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MyData signs on first Finnish operator as battle for consumer data rights rages

MyData is not a company which many would have heard of, but it is one everyone should start to take notice of.

The concept of MyData is quite simple. This is a non-profit organisation which acts as the middle-man to collect and manage consumer’s personal information and data. It is a single point of contact where a consumer can manage the flow, depth and breadth of personal data which is flowing across the digital world.

Companies who are betting big on the data-driven world of tomorrow will not like organisation like MyData. This is an organisation which aims to take control of the data-driven digital world, and hand it to the consumer.

This might sound like blue-sky-thinking, but in signing-up Finland’s first operator, Vastuu Group, the idea is starting to spread.

“In today’s data-driven world it is important that the use of personal information is fluent and human-centric,” said Vastuu Group’s Deputy CEO Mika Huhtamäki. “Vastuu Group is a founding member of MyData Global network. We want to build co-operation between different MyData operators and enhance sustainable data-based business.”

For the consumer, this is a very interesting and beneficial idea.

As it stands, the world is not educated on the dangers of the internet. There are still a vast number of unknowns, both in terms of how users could endanger themselves and what the consequence of lost/stolen/copied personal data actually is. Because of these unknowns, few people are appropriately guarded when engaging with the digital economy.

For example, your correspondent has recently downloaded an app called ‘WalkIn’, which allows the user to digitally stand in the queue at restaurants which do not allow bookings. It is a very good idea, though only when researching this article did your correspondent dig into the terms and conditions to understand where the collected personal information was heading and what it was being used for.

In this example, there was little consequence. WalkIn Limited is a company run out of Manchester, and while it collects far more information than necessary for the app to perform effectively, it does not look to be engaging in any nefarious data sharing practises (although this is very difficult to judge on the surface).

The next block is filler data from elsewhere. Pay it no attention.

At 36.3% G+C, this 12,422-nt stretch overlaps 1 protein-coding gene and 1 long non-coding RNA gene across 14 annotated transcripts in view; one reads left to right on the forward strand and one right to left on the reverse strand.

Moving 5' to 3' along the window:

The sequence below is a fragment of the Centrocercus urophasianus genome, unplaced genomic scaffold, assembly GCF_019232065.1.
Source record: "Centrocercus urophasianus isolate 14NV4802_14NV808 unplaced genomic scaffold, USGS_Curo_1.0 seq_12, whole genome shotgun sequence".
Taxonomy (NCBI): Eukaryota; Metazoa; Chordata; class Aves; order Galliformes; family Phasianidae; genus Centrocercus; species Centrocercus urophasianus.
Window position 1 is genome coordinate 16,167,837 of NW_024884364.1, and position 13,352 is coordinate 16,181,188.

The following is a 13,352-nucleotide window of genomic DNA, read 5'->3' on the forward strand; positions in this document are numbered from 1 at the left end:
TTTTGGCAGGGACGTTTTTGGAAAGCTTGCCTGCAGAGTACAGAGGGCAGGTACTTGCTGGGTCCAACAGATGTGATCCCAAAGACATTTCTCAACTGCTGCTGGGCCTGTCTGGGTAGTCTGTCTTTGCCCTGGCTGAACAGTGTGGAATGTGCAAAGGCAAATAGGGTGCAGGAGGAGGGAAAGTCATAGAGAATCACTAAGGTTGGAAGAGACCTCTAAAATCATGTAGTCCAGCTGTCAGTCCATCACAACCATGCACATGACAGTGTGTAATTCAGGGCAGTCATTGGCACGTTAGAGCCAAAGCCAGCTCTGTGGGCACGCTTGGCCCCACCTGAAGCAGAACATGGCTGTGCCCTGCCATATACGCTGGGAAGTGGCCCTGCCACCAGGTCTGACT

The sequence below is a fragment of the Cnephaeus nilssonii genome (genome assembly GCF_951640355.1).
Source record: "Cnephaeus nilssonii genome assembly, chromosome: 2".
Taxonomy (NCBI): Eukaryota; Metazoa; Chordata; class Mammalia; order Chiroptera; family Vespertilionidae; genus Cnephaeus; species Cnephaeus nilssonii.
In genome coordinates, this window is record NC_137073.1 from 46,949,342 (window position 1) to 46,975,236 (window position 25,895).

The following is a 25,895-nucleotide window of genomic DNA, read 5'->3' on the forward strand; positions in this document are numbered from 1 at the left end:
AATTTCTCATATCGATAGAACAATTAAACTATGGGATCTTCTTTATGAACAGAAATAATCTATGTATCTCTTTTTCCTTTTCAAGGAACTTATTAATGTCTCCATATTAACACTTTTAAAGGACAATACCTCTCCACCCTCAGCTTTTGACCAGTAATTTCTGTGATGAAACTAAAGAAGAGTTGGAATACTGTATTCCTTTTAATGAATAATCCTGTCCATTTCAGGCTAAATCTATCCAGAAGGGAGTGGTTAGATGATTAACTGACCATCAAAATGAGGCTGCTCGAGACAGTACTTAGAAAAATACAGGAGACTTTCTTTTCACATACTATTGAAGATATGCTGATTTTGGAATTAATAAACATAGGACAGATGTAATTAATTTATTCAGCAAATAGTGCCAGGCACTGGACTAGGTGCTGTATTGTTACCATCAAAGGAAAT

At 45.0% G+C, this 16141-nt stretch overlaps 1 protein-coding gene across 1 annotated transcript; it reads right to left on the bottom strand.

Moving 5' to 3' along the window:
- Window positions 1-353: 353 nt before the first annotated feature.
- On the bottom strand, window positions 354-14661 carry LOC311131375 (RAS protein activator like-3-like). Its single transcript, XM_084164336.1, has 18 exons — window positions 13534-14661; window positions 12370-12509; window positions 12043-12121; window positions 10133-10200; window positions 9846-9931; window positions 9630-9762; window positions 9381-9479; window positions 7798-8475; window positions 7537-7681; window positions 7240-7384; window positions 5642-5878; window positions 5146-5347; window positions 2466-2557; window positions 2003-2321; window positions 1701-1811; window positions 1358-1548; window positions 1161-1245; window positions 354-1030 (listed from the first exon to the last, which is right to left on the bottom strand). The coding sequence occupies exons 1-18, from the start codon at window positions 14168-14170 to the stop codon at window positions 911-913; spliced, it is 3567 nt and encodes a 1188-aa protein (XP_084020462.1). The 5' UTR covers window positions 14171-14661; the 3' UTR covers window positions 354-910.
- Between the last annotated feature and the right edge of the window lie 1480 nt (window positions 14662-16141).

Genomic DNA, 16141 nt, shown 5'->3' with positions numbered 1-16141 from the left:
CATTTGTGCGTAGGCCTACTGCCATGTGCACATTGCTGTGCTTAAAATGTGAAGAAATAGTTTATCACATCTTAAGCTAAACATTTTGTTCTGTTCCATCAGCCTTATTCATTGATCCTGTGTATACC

This illustrates a point. How many applications have been downloaded by an individual without checking into who the developer is, what information is being collected and where it eventually ends up? We suspect 99.99% of downloads (if not more) would fall into this category.

Firstly, the user is not aware of breadth, depth and type of personal information which is being handed over. And secondly, as few people could remember every single app they have ever downloaded, tracing this information down to understand the consequences will be incredibly difficult.

With companies like Vastuu acting as guardians of personal information for the consumer, it is a logical step to improve the safety of the internet and the digital economy. With the creation of a new business model, “Authorisation as a Service”, companies like Vastuu will be a central point for that consumer, allowing data to be tracked and for the companies who want to make use of it, to be held accountable.

Theoretically, this is an attractive proposition for the health of the digital consumer, but for it to work, the developer community will also need to be engaged. This might be a bit trickier.

Data-driven technology companies are difficult beasts to pin down, especially those in the app economy. Few people would recognise the name of developer organisations, but these companies control the personal information of unknown numbers of people. Such is the embryonic stage of regulating the digital economy, the concept of auditing and reporting on personal information which is being held is almost non-existent. These companies have to prove they are safe-guarding it properly, but few people peer inside the walled gardens.

This dynamic is largely by design. Facebook builds incredibly detailed profiles on its users to serve the advertiser, and it is not alone here. Sky in the UK has a platform called AdSmart which allows you to target adult women, with two children, living in a south-east London, second-time mortgaged semi-detached home with a two-year old BMW in the drive. Other developers sell information onto parties where ambitions are a bit more nefarious than promoting the latest lipstick shade.

In any case, sceptics and critics of the current digital economy will suggest these companies want to muddy the waters as some consumers might retaliate and refuse to engage when the curtain is drawn back on the data wizard. There is probably an element of truth to this, which perhaps explains why a data-intermediators like MyData are not commonplace today.

MyData is an organisation which has the power to do immense good in the digital economy, but it will not be a simple path to success.

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